Retreat work digs to the heart of the matter of being human – who am I, what is my deepest longing, and how do I offer myself back to this world? Always as a retreat leader I learn most when stopping and listening – inside and out – to all that is around me. Very, very, often I am shocked back to the reality that I am not alone, that I am part of a living, breathing planetary community we call Earth.
One afternoon, as a participant in a 5-day intensive outdoors retreat, I joyfully marched down a woodland trail, then hiked off-trail into the backside of a wilderness property in NY State. I was more than excited to have several hours of solitude pondering my place in modern life; it was especially wonderful to ha already chosen the perfect spot beside a stream and a hollowed-out tree that I would revisit each day. When I had come across it the day before, it reminded me of my childhood drawing of a perfect fantasy-escape-hide-away so I knew it was ‘mine’. Imagine my shock that afternoon, to come upon another member of our group quietly meditating and settled into ‘my’ place! With 40 acres of pristine woodland and only a dozen people – what on earth was she doing here? Now I can recognize, after the fact, that many of earth’s profound synchronicities happen in most unusual ways.
She never saw me, but as I wheeled around and stumbled back into the undergrowth, these words were wrenched from my heart: “They took my place.” Never had I spoken this before, or even thought it, but they precisely summed up ancient personal pain, and released a river of petulance streaming from a buried memory bank. Lost from wandering and emotionally distraught, I finally put my head down on a felled-log. Then with awe, I recognized my personal grief was only the beginning—my broken-open heart became a portal through which a much larger experience was being offered.
“They took my place.” I was given the gift of bearing witness to both the grief and the sustainability of that eco-circle of land. The physical spot became ‘my new place.’ For that afternoon and the days to follow, the grief of the forest in ancient old growth stumps and limbs rotting around me, the mating calls of barred owls at sunset and the thunderous drumming of pileated wood-peckers resounded through me and opened up an intense sensory world, connecting me inside and out in ways that I had never known before. As awareness clarified, both outrage and insight amalgamated and for a time I was able to hold and be held by both sides of the tragic gap of my humanity. I recognized that I am not only joined to this body called Earth, but I am earth. “Why is it so hard to offer the tender, ‘wild love’ of being nature-beings to our own human bodies and to each other? These are my relations, my dearest neighbors, bone of my bone, flesh of my flesh. How outrageous that we as humans have marched in and possessed this sentient community and called it ‘mine.’”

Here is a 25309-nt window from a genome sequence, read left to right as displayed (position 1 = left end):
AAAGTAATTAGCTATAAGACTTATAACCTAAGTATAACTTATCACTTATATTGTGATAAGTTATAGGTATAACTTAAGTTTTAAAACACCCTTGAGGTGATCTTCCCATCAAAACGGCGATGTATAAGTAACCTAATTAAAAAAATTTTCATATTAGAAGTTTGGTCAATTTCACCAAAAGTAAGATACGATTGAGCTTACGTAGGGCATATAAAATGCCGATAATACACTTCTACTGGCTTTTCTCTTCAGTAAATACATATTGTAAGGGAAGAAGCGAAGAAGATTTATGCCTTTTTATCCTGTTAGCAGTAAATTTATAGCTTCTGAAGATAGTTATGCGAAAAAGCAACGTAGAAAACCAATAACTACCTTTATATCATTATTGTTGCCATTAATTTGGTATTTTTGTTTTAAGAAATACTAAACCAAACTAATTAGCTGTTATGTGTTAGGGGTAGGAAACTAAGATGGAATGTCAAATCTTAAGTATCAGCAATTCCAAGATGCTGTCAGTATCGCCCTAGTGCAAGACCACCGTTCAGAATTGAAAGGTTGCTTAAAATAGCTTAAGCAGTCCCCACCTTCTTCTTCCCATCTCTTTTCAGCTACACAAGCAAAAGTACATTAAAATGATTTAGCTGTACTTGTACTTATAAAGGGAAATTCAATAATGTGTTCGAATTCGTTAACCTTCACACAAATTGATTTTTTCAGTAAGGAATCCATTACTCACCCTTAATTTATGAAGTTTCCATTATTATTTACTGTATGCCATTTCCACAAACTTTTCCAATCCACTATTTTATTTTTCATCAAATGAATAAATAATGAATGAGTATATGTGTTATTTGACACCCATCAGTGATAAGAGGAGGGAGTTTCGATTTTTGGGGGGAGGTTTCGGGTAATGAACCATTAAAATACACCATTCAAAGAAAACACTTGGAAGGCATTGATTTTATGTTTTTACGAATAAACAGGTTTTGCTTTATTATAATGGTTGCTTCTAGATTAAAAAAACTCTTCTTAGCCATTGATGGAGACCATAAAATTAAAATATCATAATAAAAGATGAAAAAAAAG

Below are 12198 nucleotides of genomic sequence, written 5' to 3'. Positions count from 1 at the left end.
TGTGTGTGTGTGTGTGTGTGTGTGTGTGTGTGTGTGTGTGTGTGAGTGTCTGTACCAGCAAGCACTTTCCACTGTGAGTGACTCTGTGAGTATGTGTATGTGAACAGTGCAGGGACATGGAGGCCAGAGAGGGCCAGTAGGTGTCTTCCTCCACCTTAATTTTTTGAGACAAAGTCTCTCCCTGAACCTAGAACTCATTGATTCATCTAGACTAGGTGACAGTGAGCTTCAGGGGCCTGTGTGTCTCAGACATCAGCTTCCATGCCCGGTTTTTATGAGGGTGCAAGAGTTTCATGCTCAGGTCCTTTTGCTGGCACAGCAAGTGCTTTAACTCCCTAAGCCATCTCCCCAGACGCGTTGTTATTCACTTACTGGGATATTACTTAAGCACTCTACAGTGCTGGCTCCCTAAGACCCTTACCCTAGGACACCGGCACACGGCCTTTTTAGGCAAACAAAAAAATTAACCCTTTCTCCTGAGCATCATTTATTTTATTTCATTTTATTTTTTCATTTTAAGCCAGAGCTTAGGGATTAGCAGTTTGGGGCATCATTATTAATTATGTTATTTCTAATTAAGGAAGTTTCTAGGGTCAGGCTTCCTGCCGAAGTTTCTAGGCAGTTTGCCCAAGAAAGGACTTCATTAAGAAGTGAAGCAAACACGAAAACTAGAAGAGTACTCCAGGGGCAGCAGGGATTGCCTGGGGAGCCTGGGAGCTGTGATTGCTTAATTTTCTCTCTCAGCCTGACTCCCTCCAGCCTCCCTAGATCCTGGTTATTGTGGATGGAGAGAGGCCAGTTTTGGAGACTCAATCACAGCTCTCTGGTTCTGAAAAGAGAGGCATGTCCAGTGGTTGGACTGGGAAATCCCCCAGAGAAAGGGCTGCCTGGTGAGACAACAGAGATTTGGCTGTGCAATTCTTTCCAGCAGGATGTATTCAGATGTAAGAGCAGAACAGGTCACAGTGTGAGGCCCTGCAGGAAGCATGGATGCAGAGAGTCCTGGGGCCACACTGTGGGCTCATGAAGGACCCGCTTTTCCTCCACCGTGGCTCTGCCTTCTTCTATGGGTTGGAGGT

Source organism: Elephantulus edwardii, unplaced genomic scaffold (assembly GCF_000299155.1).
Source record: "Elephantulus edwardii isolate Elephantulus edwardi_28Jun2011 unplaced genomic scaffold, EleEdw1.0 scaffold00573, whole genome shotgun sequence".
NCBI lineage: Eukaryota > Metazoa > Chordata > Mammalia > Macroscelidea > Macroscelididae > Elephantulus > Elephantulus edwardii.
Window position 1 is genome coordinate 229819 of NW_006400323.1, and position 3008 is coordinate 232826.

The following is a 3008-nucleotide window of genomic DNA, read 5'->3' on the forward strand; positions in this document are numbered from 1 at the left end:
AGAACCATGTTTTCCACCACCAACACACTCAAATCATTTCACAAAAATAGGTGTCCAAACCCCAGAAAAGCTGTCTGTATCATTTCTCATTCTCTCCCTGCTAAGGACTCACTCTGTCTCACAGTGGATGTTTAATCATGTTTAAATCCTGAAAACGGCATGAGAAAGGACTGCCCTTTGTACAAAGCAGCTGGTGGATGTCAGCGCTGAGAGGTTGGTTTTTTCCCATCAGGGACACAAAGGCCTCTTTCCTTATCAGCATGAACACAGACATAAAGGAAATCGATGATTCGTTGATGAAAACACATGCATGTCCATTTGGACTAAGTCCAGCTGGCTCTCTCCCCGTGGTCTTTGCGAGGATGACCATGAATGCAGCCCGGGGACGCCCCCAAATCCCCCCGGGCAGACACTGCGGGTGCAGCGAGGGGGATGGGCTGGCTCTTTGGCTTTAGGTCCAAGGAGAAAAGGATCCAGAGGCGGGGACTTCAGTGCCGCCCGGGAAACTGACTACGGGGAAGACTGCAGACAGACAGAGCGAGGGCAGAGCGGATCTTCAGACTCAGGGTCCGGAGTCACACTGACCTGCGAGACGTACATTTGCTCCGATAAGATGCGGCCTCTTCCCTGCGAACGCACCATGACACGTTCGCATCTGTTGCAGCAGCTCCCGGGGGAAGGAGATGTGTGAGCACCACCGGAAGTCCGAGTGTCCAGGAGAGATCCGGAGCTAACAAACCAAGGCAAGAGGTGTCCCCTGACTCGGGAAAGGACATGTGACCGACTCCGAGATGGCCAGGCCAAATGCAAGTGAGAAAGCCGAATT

In addition, later in the day, I was most grateful for the gift of a reflective and loving human community: to speak from the heart into the center of the circle, to be witnessed and honored by an awesome silence, and also to be surprised by the fire-storm of anxiety that my story provoked from several members who guiltily were sure that they were the offending person (that became part of their story to tell.) It is curious how reflexive guilt and shame or any other shadow emotion can be door-openers to depths of soul in community – if each person is given time and space to sort out their inner story which is always chock-full of painful and humorous illusion! Circles of trust offer so many tender and often hidden portals like this for each individual’s soul work—if we take the time to stop, look, and listen.
This Earth Day I am grateful to continue the journey alongside so many individuals within safe communities, who each provide ‘my place’ to continue exploring down well-trod and wild paths, both as leader and as follower. And, today I write with a longing to speak more clearly on behalf of ‘our place’ – especially our dear plant and animal friends who suffer and yet offer such wisdom in their companionship. As the sun and moon cycles move us together into an uncertain future, I pray for the gift of cleansing grief to enter our circles, for loving communities to come back to enlivened senses, and discover the holy and sacred Oneness of which we are all a part. There is enough room and a joyous welcome for each of us in this Circle of Life – let’s find and relish it together!
One of the most surprising gifts in earning the title of ‘senior citizen’ is to travel the regional rail for a $1 a ride. Another welcome gift in this aging packet is the capacity to enjoy vista; “a distant view through or along an avenue or opening or an extensive mental view as over a stretch of time or a series of events. Webster’s definition.”